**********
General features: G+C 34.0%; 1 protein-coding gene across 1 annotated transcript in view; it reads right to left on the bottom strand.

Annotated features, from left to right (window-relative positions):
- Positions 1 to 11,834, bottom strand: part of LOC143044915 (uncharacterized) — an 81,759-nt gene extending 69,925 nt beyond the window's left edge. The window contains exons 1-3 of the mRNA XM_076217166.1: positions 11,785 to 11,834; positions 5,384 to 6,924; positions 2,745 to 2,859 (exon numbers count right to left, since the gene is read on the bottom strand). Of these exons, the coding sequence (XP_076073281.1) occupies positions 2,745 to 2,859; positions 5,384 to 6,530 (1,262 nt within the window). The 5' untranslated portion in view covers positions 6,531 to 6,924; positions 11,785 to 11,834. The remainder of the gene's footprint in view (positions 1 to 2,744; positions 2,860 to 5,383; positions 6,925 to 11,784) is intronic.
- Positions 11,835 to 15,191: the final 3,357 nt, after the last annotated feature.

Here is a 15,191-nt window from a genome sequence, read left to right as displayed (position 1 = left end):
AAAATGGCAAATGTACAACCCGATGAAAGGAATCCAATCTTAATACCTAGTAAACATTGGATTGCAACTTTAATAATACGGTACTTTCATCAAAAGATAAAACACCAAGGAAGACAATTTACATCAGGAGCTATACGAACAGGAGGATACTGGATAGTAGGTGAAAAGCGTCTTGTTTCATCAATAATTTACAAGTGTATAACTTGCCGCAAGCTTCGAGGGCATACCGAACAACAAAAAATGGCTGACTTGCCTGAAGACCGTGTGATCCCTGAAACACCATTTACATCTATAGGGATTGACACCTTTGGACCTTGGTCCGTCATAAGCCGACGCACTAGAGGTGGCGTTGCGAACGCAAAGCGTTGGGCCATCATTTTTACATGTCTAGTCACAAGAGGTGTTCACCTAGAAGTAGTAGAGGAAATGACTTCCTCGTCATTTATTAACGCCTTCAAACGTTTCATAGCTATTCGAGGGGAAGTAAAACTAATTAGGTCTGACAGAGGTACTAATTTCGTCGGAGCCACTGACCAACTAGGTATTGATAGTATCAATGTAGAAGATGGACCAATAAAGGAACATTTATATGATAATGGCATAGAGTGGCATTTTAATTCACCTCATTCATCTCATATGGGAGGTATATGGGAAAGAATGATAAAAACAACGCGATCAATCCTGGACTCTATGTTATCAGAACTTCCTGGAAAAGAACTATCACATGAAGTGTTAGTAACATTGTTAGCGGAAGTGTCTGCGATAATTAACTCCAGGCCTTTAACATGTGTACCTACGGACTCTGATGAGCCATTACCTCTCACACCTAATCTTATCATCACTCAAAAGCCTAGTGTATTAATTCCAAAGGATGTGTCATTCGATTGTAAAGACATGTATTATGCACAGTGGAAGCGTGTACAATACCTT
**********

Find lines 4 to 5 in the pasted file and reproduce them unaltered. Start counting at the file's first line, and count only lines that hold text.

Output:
- Positions 11,835 to 15,191: the final 3,357 nt, after the last annotated feature.

Here is a 15,191-nt window from a genome sequence, read left to right as displayed (position 1 = left end):